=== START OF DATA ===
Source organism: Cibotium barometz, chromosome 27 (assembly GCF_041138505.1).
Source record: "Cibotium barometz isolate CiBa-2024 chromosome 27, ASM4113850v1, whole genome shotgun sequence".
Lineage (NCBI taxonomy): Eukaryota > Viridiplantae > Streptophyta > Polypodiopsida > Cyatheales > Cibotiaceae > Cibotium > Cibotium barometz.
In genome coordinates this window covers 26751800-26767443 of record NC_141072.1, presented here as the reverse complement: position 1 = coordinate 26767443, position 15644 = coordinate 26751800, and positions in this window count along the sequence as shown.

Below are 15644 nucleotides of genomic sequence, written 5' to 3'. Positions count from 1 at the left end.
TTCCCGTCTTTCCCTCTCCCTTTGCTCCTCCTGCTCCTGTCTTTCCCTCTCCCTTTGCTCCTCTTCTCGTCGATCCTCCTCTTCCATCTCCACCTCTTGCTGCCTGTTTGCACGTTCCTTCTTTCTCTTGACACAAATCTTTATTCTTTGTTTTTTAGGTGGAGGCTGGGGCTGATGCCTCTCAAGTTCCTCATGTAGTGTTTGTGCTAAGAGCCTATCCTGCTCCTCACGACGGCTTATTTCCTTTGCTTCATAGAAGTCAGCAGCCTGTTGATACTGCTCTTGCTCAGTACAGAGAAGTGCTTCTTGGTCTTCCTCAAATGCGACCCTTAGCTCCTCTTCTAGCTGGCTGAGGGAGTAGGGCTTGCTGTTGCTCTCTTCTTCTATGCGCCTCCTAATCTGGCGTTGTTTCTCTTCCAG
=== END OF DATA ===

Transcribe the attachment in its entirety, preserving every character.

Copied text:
Source organism: Cibotium barometz, chromosome 27 (assembly GCF_041138505.1).
Source record: "Cibotium barometz isolate CiBa-2024 chromosome 27, ASM4113850v1, whole genome shotgun sequence".
Lineage (NCBI taxonomy): Eukaryota > Viridiplantae > Streptophyta > Polypodiopsida > Cyatheales > Cibotiaceae > Cibotium > Cibotium barometz.
In genome coordinates this window covers 26751800-26767443 of record NC_141072.1, presented here as the reverse complement: position 1 = coordinate 26767443, position 15644 = coordinate 26751800, and positions in this window count along the sequence as shown.

Below are 15644 nucleotides of genomic sequence, written 5' to 3'. Positions count from 1 at the left end.
TTCCCGTCTTTCCCTCTCCCTTTGCTCCTCCTGCTCCTGTCTTTCCCTCTCCCTTTGCTCCTCTTCTCGTCGATCCTCCTCTTCCATCTCCACCTCTTGCTGCCTGTTTGCACGTTCCTTCTTTCTCTTGACACAAATCTTTATTCTTTGTTTTTTAGGTGGAGGCTGGGGCTGATGCCTCTCAAGTTCCTCATGTAGTGTTTGTGCTAAGAGCCTATCCTGCTCCTCACGACGGCTTATTTCCTTTGCTTCATAGAAGTCAGCAGCCTGTTGATACTGCTCTTGCTCAGTACAGAGAAGTGCTTCTTGGTCTTCCTCAAATGCGACCCTTAGCTCCTCTTCTAGCTGGCTGAGGGAGTAGGGCTTGCTGTTGCTCTCTTCTTCTATGCGCCTCCTAATCTGGCGTTGTTTCTCTTCCAG